There have been virtually no prosecutions to date for the near collapse of all our biggest banks and for the building of a residential mortgage morass. The comments on Gretchen Morgenson and Louise Story’s lengthy article in April 14th’s New York Times (“In Financial Crisis, No Prosecutions of Top Figures”) show our nation is divided along yet another line: those who aren’t surprised and those who are appalled.
The lack of prosecutions is appalling, and two reasons explain why it shouldn’t be surprising: political influence and the law. What was done was not that illegal. Congress makes the laws, and it is wholly beholden to the financial sector. Congressmen of both parties will do little to address the true causes of the financial crisis.
Anyone can do the math on donations from the financial sector to our Congressmen’s campaigns. It costs quite a bit to get elected, particularly to the U.S. Senate. The Center for Responsive Politics (OpenSecrets.org) tracks this information and presents it in useful ways. Their source is the Federal Election Commission, with which candidates must file detailed accounts of their campaign contributions.
All of our Congressional leadership, from both parties, receive substantial campaign donations from the financial sector, its Political Action Committees and individuals employed within it. In the last four elections for those in Congressional leadership positions down to Minority Whip, the average share of campaign contributions from the financial sector ranged from 10% to 25%. Contributions from the financial sector to those who chair or are ranking members of either the Senate Banking Committee or the House Financial Services Committee ranged from 22% of funds raised to over 40%. I’m not just talking about Republican Spencer Bachus, who now chairs the House Financial Services Committee and who received 38% of his campaign funds from the sector which he oversees. Democrat Barney Frank, now the Ranking Member of that committee, received 36% of his campaign funds from the sector. This is while he was pushing through what became the Dodd-Frank Bill, alleging to provide financial reform.
The Senate Banking Committee is little better, but still appalling. Democrat and Chairman Tim Johnson and Republican and Ranking Member Richard Shelby received 22% and 24% of their campaign contributions over the past four elections from the financial sector.
No bill can be voted on and passed by the full chambers without being first introduced from the committees. The average campaign contributions from the financial sector to the leadership of both chambers was 16% — about one out of every six or seven dollars raised. But the average contributions from the sector to the most senior members of both parties of the Senate Banking Committee and the House Financial Services Committee was 33% — one of every three dollars raised and twice the percentage for the leadership of the full chambers. It is no wonder that the senior executives of our largest banks have so little legal accountability and that there have been therefore so few prosecutions.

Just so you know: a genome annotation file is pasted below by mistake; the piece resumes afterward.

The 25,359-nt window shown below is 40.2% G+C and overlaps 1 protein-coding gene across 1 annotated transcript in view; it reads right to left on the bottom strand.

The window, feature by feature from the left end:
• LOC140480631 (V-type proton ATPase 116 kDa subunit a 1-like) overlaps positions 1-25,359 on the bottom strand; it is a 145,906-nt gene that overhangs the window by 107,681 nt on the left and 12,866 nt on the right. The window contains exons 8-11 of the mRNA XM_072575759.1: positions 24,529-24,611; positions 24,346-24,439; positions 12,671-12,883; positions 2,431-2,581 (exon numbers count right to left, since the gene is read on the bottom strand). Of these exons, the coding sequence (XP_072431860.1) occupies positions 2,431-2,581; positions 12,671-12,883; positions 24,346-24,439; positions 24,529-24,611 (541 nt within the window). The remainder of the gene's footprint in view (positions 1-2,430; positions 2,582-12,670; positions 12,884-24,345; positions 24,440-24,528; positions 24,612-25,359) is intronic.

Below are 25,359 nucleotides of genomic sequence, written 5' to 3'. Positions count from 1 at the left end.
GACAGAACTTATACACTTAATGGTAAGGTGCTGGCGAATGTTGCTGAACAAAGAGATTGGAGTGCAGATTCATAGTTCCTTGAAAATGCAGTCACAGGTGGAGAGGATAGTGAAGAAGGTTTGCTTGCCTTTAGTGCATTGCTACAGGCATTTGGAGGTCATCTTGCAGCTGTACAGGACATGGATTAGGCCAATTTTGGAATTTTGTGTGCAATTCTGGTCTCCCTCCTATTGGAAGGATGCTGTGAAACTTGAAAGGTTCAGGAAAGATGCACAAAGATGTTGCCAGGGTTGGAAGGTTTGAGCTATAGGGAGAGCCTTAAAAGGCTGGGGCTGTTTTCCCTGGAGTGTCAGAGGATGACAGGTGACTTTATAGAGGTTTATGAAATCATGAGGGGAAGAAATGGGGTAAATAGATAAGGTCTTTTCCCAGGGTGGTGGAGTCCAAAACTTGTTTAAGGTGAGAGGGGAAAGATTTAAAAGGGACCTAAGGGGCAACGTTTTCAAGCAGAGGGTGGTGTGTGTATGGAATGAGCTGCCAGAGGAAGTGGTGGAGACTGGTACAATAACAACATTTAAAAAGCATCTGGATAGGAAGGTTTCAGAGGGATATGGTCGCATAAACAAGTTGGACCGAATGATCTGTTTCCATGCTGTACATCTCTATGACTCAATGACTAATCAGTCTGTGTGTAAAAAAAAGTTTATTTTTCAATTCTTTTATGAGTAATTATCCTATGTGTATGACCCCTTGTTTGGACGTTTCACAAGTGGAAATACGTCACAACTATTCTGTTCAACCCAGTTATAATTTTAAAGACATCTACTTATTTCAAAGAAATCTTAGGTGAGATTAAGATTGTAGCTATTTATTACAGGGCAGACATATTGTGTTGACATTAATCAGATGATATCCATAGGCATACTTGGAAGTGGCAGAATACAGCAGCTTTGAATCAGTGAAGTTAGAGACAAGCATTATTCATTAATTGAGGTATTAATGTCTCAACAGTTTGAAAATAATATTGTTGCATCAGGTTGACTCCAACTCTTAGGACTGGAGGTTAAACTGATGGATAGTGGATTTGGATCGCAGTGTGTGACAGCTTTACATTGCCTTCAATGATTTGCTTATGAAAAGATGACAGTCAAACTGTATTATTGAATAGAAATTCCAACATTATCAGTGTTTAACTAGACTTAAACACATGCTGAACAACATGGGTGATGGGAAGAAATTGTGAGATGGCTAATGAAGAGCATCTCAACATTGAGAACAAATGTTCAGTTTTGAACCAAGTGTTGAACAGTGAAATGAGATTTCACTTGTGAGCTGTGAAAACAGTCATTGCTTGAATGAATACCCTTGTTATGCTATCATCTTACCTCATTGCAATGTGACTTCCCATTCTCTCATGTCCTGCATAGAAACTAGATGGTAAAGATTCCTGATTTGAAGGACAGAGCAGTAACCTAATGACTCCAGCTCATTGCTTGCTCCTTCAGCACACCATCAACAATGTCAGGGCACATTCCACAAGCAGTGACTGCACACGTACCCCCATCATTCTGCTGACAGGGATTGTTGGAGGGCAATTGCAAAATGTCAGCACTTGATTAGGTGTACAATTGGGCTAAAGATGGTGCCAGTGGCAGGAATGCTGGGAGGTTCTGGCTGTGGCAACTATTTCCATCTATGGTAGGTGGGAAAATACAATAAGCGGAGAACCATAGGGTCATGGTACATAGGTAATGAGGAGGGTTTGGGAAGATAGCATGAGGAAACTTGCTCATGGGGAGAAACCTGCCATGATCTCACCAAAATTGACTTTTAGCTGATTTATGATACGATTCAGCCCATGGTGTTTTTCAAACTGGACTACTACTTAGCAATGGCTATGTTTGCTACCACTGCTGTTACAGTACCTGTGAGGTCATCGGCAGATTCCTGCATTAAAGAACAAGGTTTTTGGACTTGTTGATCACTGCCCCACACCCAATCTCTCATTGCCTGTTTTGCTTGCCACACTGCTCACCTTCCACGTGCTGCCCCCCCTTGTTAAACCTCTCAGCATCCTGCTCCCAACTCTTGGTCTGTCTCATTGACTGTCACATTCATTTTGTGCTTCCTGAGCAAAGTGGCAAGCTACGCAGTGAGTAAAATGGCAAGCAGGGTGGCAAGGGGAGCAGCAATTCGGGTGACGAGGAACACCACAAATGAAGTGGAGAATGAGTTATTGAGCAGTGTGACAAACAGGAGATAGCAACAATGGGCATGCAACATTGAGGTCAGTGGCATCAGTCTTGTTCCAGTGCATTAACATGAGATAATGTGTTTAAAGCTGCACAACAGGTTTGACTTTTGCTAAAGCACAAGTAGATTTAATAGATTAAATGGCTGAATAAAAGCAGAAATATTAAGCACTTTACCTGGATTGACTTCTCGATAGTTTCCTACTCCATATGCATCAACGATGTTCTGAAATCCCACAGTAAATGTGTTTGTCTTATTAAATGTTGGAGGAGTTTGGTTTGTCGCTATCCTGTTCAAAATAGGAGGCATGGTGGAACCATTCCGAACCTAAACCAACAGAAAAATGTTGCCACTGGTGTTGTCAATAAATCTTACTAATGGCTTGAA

The judiciary wrestles with this issue, too. The U.S. District Court for the Southern District of New York deals with the major lawsuits against the biggest banks. The District Court posted some of the most notable legal opinions on its website. Judge Jed Rakoff expressed his exasperation with the Securities and Exchange Commission in the Commissions’s dealings during Bank of America’s acquisition of Merrill Lynch. A September 2009 opinion by Judge Shira Scheindlin in a case brought by a group of pension funds and other investors against Banc of America Securities and other parties illustrates how hard it is to prove a large institution didn’t do its job, even in the face of massive fraud.
The financial sector’s political experts are quite strategic in their campaign donations. They give more and more to those who write our laws in our Congress as the Congressmen gain seniority and therefore power. When will the newest members turn to the Dark Side? Is there any hope for real financial reform? That’s when the law says the CEOs of our largest financial institutions, which are all Too Big To Fail, will be held personally accountable for the risks assumed by their firms. Those are risks ultimately assumed by the American taxpayer.